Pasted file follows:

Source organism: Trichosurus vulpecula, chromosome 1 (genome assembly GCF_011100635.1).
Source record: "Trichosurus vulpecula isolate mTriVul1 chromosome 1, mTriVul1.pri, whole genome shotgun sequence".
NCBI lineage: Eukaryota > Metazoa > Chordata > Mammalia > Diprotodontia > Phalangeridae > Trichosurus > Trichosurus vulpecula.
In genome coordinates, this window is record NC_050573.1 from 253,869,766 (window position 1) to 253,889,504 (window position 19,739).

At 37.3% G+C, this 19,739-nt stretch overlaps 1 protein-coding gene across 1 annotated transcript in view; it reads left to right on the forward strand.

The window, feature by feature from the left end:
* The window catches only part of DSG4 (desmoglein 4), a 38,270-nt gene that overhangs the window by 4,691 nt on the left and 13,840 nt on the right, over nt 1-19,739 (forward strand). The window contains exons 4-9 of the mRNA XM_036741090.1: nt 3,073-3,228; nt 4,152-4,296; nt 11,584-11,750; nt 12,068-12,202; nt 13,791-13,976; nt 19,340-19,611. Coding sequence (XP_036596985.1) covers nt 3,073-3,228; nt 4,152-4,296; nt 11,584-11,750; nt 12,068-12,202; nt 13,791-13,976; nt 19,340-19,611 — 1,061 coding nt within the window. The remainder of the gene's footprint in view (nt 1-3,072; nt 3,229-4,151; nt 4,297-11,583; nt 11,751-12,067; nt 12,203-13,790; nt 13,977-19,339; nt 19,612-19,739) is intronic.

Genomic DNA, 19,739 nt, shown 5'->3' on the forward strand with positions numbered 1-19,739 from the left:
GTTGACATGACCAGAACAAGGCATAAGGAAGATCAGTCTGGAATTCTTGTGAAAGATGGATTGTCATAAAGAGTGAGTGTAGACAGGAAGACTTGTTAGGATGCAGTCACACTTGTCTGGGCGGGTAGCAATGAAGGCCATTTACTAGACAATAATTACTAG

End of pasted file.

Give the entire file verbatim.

Source organism: Trichosurus vulpecula, chromosome 1 (genome assembly GCF_011100635.1).
Source record: "Trichosurus vulpecula isolate mTriVul1 chromosome 1, mTriVul1.pri, whole genome shotgun sequence".
NCBI lineage: Eukaryota > Metazoa > Chordata > Mammalia > Diprotodontia > Phalangeridae > Trichosurus > Trichosurus vulpecula.
In genome coordinates, this window is record NC_050573.1 from 253,869,766 (window position 1) to 253,889,504 (window position 19,739).

At 37.3% G+C, this 19,739-nt stretch overlaps 1 protein-coding gene across 1 annotated transcript in view; it reads left to right on the forward strand.

The window, feature by feature from the left end:
* The window catches only part of DSG4 (desmoglein 4), a 38,270-nt gene that overhangs the window by 4,691 nt on the left and 13,840 nt on the right, over nt 1-19,739 (forward strand). The window contains exons 4-9 of the mRNA XM_036741090.1: nt 3,073-3,228; nt 4,152-4,296; nt 11,584-11,750; nt 12,068-12,202; nt 13,791-13,976; nt 19,340-19,611. Coding sequence (XP_036596985.1) covers nt 3,073-3,228; nt 4,152-4,296; nt 11,584-11,750; nt 12,068-12,202; nt 13,791-13,976; nt 19,340-19,611 — 1,061 coding nt within the window. The remainder of the gene's footprint in view (nt 1-3,072; nt 3,229-4,151; nt 4,297-11,583; nt 11,751-12,067; nt 12,203-13,790; nt 13,977-19,339; nt 19,612-19,739) is intronic.

Genomic DNA, 19,739 nt, shown 5'->3' on the forward strand with positions numbered 1-19,739 from the left:
GTTGACATGACCAGAACAAGGCATAAGGAAGATCAGTCTGGAATTCTTGTGAAAGATGGATTGTCATAAAGAGTGAGTGTAGACAGGAAGACTTGTTAGGATGCAGTCACACTTGTCTGGGCGGGTAGCAATGAAGGCCATTTACTAGACAATAATTACTAG